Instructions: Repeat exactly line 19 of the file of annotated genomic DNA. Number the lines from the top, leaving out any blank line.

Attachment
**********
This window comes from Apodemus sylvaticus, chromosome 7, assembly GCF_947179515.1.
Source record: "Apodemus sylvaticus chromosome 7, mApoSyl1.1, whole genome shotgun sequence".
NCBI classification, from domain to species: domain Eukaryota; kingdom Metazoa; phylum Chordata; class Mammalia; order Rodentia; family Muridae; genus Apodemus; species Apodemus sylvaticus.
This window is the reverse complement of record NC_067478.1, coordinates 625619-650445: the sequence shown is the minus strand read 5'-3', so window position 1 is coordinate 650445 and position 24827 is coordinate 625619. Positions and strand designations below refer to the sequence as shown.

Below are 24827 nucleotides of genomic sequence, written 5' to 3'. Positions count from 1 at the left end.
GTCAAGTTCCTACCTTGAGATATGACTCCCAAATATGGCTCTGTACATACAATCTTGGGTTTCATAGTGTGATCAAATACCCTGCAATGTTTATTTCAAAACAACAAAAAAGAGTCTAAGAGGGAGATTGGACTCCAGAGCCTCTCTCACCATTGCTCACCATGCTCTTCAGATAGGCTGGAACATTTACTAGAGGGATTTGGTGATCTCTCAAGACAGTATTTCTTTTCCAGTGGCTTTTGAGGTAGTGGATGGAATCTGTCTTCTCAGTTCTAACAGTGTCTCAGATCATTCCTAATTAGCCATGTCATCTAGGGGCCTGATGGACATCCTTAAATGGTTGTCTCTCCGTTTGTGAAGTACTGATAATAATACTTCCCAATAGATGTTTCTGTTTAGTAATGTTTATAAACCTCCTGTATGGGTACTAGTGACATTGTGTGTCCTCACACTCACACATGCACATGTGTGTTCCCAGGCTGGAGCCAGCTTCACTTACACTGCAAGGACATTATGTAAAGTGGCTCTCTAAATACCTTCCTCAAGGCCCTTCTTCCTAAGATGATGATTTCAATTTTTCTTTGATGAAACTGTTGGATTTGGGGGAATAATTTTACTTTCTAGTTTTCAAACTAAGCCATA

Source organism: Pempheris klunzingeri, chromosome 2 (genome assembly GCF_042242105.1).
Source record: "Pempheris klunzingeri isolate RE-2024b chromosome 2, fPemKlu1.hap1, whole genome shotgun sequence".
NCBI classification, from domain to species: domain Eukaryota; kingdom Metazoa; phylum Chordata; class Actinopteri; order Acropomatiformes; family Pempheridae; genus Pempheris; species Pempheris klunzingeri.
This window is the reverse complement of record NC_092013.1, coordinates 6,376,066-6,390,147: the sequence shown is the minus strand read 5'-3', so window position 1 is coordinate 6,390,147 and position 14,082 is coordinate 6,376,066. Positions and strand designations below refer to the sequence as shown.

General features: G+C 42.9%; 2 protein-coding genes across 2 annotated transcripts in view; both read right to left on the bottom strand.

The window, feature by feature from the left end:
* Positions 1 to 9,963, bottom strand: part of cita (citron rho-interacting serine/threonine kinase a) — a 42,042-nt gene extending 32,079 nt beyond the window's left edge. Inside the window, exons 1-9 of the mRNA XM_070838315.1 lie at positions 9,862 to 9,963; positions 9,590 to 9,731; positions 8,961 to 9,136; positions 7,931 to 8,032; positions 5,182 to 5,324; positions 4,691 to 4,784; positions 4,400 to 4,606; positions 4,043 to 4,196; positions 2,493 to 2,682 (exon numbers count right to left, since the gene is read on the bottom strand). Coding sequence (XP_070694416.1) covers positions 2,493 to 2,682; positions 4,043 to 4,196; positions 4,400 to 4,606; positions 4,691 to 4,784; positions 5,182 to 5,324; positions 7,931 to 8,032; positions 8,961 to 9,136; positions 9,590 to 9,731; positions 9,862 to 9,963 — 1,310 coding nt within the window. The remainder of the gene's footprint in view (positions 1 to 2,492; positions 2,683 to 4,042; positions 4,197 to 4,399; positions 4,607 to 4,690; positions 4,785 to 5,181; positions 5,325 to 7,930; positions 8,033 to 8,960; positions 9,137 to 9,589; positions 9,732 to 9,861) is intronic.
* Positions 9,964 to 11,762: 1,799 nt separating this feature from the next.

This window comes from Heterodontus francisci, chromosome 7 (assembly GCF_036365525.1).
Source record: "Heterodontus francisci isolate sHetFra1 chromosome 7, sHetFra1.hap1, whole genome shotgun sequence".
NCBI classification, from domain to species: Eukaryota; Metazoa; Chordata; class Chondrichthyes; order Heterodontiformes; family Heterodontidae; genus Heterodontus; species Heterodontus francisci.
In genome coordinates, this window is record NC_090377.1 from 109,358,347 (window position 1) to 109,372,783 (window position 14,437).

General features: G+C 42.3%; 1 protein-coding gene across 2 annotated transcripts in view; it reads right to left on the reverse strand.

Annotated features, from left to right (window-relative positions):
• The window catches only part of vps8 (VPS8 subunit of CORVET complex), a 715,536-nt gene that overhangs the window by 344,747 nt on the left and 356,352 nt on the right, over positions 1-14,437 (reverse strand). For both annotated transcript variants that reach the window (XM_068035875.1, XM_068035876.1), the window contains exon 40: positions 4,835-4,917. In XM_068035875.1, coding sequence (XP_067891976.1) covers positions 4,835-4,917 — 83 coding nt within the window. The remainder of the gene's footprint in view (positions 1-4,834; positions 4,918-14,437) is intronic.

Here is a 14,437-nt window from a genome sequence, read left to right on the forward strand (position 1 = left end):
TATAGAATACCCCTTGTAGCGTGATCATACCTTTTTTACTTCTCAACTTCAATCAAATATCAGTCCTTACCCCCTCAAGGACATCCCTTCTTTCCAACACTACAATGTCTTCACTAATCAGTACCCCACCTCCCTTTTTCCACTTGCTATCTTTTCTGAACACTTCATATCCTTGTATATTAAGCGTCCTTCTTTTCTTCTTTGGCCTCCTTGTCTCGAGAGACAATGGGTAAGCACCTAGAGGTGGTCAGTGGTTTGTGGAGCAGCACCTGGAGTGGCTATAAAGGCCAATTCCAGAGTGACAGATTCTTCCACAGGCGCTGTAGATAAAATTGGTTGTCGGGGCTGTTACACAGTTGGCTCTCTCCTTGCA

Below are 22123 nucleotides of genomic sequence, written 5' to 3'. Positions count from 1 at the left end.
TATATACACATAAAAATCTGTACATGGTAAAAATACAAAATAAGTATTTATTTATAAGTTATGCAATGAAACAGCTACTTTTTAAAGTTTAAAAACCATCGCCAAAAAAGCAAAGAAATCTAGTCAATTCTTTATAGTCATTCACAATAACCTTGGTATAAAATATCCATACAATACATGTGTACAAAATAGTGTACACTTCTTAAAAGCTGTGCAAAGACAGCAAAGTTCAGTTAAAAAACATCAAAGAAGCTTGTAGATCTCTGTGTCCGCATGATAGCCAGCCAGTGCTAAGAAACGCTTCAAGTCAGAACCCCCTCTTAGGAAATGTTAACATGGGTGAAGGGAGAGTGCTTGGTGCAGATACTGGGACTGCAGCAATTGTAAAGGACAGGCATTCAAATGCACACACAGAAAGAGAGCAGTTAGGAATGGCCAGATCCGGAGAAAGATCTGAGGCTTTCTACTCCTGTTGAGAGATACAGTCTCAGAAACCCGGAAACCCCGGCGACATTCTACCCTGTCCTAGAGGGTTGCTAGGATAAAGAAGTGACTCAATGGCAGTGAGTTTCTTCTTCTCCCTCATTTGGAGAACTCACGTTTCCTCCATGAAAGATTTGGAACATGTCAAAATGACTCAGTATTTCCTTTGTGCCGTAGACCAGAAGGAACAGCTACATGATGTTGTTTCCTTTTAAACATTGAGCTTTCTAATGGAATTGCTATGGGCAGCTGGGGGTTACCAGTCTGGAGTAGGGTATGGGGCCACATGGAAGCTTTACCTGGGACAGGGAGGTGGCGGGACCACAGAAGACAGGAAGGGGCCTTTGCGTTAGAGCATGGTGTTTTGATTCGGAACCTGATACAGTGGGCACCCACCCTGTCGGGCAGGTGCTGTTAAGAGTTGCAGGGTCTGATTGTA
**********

General features: G+C 42.3%; 1 protein-coding gene across 2 annotated transcripts in view; it reads right to left on the reverse strand.